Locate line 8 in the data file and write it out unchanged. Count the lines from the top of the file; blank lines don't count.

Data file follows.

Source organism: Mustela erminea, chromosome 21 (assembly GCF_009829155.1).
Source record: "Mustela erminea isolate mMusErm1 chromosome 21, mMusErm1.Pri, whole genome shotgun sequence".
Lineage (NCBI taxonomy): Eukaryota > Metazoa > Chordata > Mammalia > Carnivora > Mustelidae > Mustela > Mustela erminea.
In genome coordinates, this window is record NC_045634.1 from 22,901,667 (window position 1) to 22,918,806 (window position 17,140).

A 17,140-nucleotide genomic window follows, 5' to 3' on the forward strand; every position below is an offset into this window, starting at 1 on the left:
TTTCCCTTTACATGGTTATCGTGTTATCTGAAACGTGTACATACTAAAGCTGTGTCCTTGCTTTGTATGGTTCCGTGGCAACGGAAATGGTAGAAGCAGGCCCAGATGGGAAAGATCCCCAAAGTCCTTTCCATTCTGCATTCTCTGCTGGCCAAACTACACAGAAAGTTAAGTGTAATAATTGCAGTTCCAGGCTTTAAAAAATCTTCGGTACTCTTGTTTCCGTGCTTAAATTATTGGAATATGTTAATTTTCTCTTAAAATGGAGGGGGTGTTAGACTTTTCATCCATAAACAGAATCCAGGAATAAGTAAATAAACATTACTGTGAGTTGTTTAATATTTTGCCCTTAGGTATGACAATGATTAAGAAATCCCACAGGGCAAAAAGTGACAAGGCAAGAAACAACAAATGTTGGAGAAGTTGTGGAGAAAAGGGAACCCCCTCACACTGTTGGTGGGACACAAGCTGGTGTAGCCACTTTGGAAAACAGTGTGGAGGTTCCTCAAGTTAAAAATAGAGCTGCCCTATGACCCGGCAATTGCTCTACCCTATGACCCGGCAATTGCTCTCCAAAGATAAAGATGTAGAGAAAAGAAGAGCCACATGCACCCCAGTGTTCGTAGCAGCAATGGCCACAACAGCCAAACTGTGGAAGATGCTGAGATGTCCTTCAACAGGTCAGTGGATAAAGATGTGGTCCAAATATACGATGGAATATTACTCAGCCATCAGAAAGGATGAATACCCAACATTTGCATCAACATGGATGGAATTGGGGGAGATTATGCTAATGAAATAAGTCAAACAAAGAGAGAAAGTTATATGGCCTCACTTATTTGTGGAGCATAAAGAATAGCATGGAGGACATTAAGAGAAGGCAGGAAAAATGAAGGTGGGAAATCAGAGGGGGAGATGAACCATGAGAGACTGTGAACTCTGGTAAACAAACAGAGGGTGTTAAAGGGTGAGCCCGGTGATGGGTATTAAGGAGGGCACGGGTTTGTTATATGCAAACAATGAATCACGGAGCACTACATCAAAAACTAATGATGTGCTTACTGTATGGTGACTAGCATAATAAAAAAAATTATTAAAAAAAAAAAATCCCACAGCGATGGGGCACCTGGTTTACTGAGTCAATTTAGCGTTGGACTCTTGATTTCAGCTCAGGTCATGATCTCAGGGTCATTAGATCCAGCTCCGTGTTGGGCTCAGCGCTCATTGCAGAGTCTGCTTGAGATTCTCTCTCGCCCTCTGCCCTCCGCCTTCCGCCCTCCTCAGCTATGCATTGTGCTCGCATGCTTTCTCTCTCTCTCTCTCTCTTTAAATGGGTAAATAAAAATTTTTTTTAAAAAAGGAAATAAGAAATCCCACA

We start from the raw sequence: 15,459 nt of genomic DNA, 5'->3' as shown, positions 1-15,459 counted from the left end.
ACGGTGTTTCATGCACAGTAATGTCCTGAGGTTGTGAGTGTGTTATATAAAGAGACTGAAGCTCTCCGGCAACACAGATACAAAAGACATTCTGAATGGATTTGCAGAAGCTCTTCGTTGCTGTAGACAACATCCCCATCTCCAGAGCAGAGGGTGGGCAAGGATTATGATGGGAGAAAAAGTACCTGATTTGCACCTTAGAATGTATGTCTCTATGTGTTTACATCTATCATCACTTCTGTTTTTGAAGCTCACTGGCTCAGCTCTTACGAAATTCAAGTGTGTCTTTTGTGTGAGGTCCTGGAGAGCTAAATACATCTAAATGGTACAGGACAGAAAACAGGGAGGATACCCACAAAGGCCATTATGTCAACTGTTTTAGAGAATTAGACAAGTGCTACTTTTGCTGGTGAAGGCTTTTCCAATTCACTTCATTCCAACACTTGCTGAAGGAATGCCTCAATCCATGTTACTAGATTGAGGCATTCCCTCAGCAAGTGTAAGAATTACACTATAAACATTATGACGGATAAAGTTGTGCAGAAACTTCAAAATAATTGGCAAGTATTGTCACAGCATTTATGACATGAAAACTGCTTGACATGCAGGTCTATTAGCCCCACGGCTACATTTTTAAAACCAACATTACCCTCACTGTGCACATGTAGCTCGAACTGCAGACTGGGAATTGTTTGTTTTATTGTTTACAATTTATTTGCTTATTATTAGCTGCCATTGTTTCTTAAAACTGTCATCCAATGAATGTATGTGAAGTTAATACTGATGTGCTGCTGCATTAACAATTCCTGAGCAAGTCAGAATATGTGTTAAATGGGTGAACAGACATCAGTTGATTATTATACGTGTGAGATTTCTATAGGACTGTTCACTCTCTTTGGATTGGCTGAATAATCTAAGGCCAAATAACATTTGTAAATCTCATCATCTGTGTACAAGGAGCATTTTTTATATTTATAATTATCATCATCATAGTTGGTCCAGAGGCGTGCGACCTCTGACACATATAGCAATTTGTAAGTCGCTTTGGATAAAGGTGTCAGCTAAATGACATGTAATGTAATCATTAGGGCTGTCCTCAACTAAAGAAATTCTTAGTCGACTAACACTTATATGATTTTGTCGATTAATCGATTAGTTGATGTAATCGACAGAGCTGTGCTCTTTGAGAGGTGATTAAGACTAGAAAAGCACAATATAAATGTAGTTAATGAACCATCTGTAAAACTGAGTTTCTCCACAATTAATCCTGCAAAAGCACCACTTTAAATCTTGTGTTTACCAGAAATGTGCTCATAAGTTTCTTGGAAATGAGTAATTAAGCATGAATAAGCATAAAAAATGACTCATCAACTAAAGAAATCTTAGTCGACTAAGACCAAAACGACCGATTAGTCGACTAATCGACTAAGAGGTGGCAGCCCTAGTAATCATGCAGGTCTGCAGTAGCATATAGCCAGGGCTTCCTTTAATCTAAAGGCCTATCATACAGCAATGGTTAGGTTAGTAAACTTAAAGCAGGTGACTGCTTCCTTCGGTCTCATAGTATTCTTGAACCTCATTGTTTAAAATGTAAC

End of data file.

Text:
ACGGTGTTTCATGCACAGTAATGTCCTGAGGTTGTGAGTGTGTTATATAAAGAGACTGAAGCTCTCCGGCAACACAGATACAAAAGACATTCTGAATGGATTTGCAGAAGCTCTTCGTTGCTGTAGACAACATCCCCATCTCCAGAGCAGAGGGTGGGCAAGGATTATGATGGGAGAAAAAGTACCTGATTTGCACCTTAGAATGTATGTCTCTATGTGTTTACATCTATCATCACTTCTGTTTTTGAAGCTCACTGGCTCAGCTCTTACGAAATTCAAGTGTGTCTTTTGTGTGAGGTCCTGGAGAGCTAAATACATCTAAATGGTACAGGACAGAAAACAGGGAGGATACCCACAAAGGCCATTATGTCAACTGTTTTAGAGAATTAGACAAGTGCTACTTTTGCTGGTGAAGGCTTTTCCAATTCACTTCATTCCAACACTTGCTGAAGGAATGCCTCAATCCATGTTACTAGATTGAGGCATTCCCTCAGCAAGTGTAAGAATTACACTATAAACATTATGACGGATAAAGTTGTGCAGAAACTTCAAAATAATTGGCAAGTATTGTCACAGCATTTATGACATGAAAACTGCTTGACATGCAGGTCTATTAGCCCCACGGCTACATTTTTAAAACCAACATTACCCTCACTGTGCACATGTAGCTCGAACTGCAGACTGGGAATTGTTTGTTTTATTGTTTACAATTTATTTGCTTATTATTAGCTGCCATTGTTTCTTAAAACTGTCATCCAATGAATGTATGTGAAGTTAATACTGATGTGCTGCTGCATTAACAATTCCTGAGCAAGTCAGAATATGTGTTAAATGGGTGAACAGACATCAGTTGATTATTATACGTGTGAGATTTCTATAGGACTGTTCACTCTCTTTGGATTGGCTGAATAATCTAAGGCCAAATAACATTTGTAAATCTCATCATCTGTGTACAAGGAGCATTTTTTATATTTATAATTATCATCATCATAGTTGGTCCAGAGGCGTGCGACCTCTGACACATATAGCAATTTGTAAGTCGCTTTGGATAAAGGTGTCAGCTAAATGACATGTAATGTAATCATTAGGGCTGTCCTCAACTAAAGAAATTCTTAGTCGACTAACACTTATATGATTTTGTCGATTAATCGATTAGTTGATGTAATCGACAGAGCTGTGCTCTTTGAGAGGTGATTAAGACTAGAAAAGCACAATATAAATGTAGTTAATGAACCATCTGTAAAACTGAGTTTCTCCACAATTAATCCTGCAAAAGCACCACTTTAAATCTTGTGTTTACCAGAAATGTGCTCATAAGTTTCTTGGAAATGAGTAATTAAGCATGAATAAGCATAAAAAATGACTCATCAACTAAAGAAATCTTAGTCGACTAAGACCAAAACGACCGATTAGTCGACTAATCGACTAAGAGGTGGCAGCCCTAGTAATCATGCAGGTCTGCAGTAGCATATAGCCAGGGCTTCCTTTAATCTAAAGGCCTATCATACAGCAATGGTTAGGTTAGTAAACTTAAAGCAGGTGACTGCTTCCTTCGGTCTCATAGTATTCTTGAACCTCATTGTTTAAAATGTAAC